In the North Atlantic, Subtropical Mode Water is undergoing dramatic changes, declining in volume by up to 90% during the last decade (Stevens et al., 2020). Subtropical Mode Water and other mode waters in the Southern and Pacific Oceans play an important role in drawing heat and carbon dioxide from the atmosphere into the ocean. Understanding the variability of mode water volume and the processes that control this variability are therefore vitally important if we want to better predict how the global climate system will change into the future.
The focus of this project will be on understanding the interannual variability of North Atlantic Subtropical Mode Water in observational data (Argo, hydrographic sections, Bermuda Atlantic Time-Series Study) and models. The project will utilise and develop novel analytical techniques to separate the drivers of oceanic change incorporating physical and biogeochemical observations, inverse methods (Evans et al., 2017) and machine learning-based tools (Maze et al., 2017). The overarching goal will be to quantify the role of mode waters as a carbon and heat sink and to determine how this sink is changing.
Key to understanding any oceanic change is separating diabatic (warming/cooling, freshening/salinification) and adiabatic (advection/heave) changes. In most analytical frameworks, these components of change are very difficult to separate, and may lead to invalid conclusions if misinterpreted. This project will take advantage of recent advances in water mass frameworks, that are used to separate diabatic and adiabatic changes in the ocean. The use of water mass frameworks has led to novel insight into key components of the Southern Ocean overturning circulation and successfully determined the drivers of recent interannual variability in the Atlantic Meridional Overturning Circulation. A water mass framework will be used in conjunction with machine learning-based tools to identify water mass classes and characterise water mass variability. This analysis will incorporate biogeochemical observations, in particular dissolved inorganic carbon, to quantify the heat and carbon budget of North Atlantic Subtropical Mode Water. Observational and model data will be used in a complementary manner, to gain a more comprehensive view of mode water volume and variability. The analysis will provide a benchmark for the representation of Subtropical Mode Water in future climate models.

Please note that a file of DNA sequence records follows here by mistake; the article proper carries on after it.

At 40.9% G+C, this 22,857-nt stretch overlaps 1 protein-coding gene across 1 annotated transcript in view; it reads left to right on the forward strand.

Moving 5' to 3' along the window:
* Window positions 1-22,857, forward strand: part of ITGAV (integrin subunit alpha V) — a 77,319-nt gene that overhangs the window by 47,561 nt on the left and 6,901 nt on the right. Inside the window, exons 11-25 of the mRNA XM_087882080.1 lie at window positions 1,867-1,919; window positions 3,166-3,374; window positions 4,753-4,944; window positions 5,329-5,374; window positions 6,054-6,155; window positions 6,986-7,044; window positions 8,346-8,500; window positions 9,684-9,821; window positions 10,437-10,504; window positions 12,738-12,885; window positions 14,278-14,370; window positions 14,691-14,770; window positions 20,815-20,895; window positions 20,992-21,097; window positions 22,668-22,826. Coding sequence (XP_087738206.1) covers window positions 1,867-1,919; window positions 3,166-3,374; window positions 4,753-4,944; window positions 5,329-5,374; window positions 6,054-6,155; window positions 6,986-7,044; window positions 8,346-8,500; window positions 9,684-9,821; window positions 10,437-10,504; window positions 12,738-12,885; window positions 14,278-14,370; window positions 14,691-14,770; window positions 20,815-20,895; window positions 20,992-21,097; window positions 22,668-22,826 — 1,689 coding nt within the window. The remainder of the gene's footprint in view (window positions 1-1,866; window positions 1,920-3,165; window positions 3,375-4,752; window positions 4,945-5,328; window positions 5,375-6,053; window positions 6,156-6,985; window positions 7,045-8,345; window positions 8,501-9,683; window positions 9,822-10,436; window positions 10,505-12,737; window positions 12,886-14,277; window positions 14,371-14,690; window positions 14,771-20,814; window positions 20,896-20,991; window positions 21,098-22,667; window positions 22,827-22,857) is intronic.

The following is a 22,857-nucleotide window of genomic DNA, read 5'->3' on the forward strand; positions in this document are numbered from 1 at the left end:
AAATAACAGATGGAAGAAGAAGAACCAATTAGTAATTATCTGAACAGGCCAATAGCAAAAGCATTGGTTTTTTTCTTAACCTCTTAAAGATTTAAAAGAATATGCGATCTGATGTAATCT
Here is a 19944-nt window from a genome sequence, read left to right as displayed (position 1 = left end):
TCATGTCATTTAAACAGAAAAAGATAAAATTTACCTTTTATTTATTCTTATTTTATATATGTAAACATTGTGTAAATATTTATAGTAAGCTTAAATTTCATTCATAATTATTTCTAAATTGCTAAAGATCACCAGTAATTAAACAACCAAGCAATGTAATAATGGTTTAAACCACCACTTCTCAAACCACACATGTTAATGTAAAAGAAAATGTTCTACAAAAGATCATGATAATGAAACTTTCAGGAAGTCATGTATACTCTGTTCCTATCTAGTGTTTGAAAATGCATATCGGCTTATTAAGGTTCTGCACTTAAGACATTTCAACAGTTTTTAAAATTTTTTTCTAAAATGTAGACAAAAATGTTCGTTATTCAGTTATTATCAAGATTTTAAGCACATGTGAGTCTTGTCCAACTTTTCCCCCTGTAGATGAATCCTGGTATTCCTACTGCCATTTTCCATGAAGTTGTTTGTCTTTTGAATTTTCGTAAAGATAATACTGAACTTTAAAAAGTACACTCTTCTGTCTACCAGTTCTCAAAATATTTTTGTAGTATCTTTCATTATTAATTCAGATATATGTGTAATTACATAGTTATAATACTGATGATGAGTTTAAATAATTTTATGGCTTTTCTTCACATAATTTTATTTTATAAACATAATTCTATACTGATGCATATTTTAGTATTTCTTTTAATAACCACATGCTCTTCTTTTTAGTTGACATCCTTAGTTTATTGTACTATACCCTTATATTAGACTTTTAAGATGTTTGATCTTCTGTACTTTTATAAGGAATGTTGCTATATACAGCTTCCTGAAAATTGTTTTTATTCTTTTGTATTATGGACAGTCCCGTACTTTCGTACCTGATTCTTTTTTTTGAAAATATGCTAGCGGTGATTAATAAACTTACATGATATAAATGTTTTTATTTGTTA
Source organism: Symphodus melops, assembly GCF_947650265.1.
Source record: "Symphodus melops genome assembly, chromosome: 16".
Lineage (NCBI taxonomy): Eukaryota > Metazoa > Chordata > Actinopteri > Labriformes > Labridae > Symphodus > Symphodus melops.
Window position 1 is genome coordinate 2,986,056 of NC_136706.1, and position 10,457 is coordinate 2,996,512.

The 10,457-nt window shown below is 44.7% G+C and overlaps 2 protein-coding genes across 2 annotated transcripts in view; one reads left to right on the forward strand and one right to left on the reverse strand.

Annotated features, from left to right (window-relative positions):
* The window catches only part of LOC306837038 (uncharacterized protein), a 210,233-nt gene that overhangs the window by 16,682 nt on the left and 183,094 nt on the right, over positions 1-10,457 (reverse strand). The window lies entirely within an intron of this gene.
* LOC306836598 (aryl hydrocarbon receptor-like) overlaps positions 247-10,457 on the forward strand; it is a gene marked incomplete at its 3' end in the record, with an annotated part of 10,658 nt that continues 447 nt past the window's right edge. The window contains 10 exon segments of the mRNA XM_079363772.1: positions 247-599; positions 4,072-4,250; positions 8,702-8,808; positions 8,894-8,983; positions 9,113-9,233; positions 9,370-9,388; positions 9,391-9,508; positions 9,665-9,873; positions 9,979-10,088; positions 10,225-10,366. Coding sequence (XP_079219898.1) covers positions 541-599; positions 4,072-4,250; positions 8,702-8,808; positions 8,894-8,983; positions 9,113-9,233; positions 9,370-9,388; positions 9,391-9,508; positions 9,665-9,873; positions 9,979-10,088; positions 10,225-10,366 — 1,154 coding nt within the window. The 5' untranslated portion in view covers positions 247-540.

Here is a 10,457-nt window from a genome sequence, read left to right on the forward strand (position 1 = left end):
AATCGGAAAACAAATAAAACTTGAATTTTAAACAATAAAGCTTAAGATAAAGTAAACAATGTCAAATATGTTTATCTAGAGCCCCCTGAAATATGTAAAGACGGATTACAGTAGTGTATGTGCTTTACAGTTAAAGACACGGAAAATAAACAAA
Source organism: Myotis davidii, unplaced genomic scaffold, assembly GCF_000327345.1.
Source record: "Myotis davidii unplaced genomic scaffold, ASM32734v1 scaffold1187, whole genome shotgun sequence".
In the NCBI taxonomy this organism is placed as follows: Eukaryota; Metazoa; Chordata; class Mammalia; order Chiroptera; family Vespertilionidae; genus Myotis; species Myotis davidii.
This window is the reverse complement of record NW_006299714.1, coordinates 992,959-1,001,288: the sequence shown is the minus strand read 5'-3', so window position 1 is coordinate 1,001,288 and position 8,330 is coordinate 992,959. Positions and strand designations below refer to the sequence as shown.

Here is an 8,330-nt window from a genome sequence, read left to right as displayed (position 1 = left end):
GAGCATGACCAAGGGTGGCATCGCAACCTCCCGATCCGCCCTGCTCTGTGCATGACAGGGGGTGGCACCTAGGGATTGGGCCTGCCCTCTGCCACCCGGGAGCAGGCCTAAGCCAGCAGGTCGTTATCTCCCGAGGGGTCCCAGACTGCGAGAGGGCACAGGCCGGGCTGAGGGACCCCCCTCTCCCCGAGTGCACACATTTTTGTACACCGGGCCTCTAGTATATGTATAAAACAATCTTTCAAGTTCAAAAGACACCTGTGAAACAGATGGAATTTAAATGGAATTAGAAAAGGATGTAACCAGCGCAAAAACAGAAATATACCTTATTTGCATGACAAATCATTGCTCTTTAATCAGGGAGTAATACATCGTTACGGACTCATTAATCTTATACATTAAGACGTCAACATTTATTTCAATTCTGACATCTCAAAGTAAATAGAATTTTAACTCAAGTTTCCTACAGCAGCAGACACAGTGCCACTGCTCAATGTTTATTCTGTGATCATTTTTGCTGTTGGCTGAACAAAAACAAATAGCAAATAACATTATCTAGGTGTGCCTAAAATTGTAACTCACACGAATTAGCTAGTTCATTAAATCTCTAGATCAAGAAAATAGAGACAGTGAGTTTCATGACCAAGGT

The INSPIRE DTP programme provides comprehensive personal and professional development training alongside extensive opportunities for students to expand their multi-disciplinary outlook through interactions with a wide network of academic, research and industrial/policy partners. The student will be registered at the University of Southampton and hosted at the National Oceanography Centre Southampton.
Specific training will include:
Programming (Python, Matlab etc.), development of open source software.
Access to, and handling, a variety of observational and model data, including physical- and biogeochemical-based data.
Configuration and operation of ocean models with varying degrees of complexity
Potential to spend time working at the Bermuda Institute of Ocean Sciences and take part in the Bermuda Atlantic Time-Series Study monthly cruises.
Potential to spend time working at the University of Oxford.
Participate in NOCS led hydrographic- and mooring-based cruises
Eligibility & Funding Details
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